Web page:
Oluwalu Cultural Reserve



Olowalu is (1) under sky, (2) mapped on land, and (3) next to an ocean channel that (4) connects to a greater sea, and is (5) part of the Hawaiian archipelago, and on and on.  The generations of past to present Hawaiians relate all of this as a family that was borne out of the Creation-parents, physically, mentally and spiritually.

Symbiotic and powerful; beneficent and yielding – however we may look at this aspect, Place is inclusive.  The layers of in-migration, to include Polynesia, have carved out and applied their definitions and each who has translated what was to what is binds to the old pattern. (click to map)

Olowalu is part of the pattern which has introduced the Ahu (altar)

pua’a (a fertility symbol, the pig).  There is definitely more to this symbolism that meets the eye.  The Ahupua’a is Olowalu of Kukeolowalu which identifies the connectivity of the sky, the land, and the sea families in the flesh and in spirit to, by, and continuing Creation.  More to come on this matter in time.  The following provides you with what we have in this area and are working with.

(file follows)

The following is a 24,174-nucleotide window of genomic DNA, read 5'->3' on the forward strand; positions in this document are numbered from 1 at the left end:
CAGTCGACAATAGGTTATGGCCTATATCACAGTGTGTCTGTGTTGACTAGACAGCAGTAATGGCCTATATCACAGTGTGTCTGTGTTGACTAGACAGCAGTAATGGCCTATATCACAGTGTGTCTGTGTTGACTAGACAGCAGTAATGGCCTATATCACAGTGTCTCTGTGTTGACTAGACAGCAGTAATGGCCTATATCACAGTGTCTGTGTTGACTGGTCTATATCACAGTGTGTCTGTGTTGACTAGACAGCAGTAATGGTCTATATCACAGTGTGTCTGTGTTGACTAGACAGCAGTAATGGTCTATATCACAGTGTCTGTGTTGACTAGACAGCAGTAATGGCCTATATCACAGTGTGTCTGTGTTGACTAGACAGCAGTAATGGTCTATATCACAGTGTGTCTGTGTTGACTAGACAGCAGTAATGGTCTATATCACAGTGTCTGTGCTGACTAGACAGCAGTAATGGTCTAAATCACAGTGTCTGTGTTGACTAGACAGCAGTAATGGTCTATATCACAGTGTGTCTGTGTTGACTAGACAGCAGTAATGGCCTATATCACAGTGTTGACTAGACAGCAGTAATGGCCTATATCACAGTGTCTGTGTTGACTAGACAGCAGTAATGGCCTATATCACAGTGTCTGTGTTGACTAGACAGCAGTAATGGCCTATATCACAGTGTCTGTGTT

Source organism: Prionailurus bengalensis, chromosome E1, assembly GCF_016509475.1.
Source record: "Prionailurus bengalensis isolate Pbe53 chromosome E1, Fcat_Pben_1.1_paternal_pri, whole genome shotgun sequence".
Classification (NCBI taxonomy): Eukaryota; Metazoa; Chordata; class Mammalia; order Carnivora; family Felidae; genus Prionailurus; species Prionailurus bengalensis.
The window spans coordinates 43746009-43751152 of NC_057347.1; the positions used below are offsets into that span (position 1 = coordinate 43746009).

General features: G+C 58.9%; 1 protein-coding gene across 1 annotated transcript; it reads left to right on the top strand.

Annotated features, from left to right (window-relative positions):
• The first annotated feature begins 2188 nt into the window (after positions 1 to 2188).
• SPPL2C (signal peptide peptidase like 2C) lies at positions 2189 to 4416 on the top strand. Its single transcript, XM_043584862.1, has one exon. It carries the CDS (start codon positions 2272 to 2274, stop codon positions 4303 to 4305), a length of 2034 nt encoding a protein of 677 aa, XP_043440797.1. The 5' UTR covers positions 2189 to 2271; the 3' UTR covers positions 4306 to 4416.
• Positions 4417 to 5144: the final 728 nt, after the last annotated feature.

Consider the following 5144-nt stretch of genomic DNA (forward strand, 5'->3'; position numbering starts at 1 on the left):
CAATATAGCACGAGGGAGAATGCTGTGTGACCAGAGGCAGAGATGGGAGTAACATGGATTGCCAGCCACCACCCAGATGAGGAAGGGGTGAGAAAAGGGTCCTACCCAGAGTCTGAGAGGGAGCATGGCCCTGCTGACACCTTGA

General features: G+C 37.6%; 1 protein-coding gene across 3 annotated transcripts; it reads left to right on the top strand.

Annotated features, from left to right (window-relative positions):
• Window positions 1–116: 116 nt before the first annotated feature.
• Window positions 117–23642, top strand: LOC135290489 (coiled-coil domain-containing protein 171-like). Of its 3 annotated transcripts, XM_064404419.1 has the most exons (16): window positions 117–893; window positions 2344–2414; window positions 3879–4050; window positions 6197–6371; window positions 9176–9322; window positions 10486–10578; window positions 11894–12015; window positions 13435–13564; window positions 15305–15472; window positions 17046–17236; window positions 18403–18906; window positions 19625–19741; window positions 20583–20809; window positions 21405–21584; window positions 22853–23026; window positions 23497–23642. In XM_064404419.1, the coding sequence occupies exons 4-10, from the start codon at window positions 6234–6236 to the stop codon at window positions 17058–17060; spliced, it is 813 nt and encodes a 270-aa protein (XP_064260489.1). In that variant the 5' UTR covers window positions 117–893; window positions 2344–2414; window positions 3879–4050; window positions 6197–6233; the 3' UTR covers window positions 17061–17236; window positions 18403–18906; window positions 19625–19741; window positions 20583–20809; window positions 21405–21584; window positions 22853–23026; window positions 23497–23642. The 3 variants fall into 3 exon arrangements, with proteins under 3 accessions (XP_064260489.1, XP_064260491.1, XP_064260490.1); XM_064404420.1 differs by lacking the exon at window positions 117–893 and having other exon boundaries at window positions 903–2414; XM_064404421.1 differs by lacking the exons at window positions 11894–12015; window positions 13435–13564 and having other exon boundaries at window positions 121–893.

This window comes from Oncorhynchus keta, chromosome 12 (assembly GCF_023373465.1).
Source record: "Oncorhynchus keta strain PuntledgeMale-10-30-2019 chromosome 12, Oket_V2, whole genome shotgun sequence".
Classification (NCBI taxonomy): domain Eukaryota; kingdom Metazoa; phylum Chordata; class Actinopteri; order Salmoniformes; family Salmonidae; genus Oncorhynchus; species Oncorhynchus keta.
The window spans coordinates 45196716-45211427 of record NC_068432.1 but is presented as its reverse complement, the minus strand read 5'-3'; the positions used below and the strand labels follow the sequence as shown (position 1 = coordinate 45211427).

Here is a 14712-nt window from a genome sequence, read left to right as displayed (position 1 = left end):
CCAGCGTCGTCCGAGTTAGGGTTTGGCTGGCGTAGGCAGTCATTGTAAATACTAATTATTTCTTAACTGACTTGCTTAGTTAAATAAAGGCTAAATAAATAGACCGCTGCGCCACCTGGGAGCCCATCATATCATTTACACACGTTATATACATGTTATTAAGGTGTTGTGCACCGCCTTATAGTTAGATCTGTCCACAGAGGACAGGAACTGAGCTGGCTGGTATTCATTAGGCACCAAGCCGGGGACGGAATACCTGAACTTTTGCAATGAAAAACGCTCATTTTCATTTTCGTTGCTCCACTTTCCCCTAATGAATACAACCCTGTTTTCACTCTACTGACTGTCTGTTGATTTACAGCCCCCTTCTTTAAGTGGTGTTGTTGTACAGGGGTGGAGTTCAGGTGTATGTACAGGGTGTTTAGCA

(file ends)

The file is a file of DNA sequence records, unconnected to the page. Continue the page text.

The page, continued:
Cultural and Archeological Sites

Olowalu Cultural Reserve contains one of the largest collections of ki‘i pohaku or petroglyphs on the island of Maui.  Nearly 70 ancient rock drawings can be found along the base of Pu‘u Kilea.  As the first form of written communication, Hawaiians carved stick figures and drawings into the sides of rocks to tell a story.  Here you can witness “messages” left by those who passed here before us.

Evidence of both temporary and permanent habitation sites may be seen throughout the reserve, along Olowalu's streambed and natural rock cliffs.

Of several burials and heiau located on Olowalu Cultural Reserve, the largest is Kawaialoa (Kawailoa) Heiau which measures approximately 51 meters long by 32 meters wide.  It is interpreted as the site of major religious ceremonies, probably involving high chiefs and rulers.

Remnants of old lo‘i  kalo walls along the Olowalu streambed,
and a loko i‘a, fishpond near the shoreline tell us Olowalu was an important community.

Unfortunately, 100+ years of sugar cultivation has either compromised or destroyed much of what remained of the ancient Hawaiian landscape. Those sites which do remain require and deserve diligent preservation and management.